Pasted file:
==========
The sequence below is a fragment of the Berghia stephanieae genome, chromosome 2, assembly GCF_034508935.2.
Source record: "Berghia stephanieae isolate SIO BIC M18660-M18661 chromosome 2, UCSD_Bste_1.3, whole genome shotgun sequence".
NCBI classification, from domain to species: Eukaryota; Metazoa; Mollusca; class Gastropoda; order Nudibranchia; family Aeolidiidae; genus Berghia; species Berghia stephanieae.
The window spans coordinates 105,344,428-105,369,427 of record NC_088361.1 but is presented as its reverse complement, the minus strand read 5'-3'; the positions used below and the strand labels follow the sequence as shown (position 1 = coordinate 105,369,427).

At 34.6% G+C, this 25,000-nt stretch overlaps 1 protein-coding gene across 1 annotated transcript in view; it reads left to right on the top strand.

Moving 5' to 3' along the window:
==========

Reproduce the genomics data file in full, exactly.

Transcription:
The sequence below is a fragment of the Berghia stephanieae genome, chromosome 2, assembly GCF_034508935.2.
Source record: "Berghia stephanieae isolate SIO BIC M18660-M18661 chromosome 2, UCSD_Bste_1.3, whole genome shotgun sequence".
NCBI classification, from domain to species: Eukaryota; Metazoa; Mollusca; class Gastropoda; order Nudibranchia; family Aeolidiidae; genus Berghia; species Berghia stephanieae.
The window spans coordinates 105,344,428-105,369,427 of record NC_088361.1 but is presented as its reverse complement, the minus strand read 5'-3'; the positions used below and the strand labels follow the sequence as shown (position 1 = coordinate 105,369,427).

At 34.6% G+C, this 25,000-nt stretch overlaps 1 protein-coding gene across 1 annotated transcript in view; it reads left to right on the top strand.

Moving 5' to 3' along the window: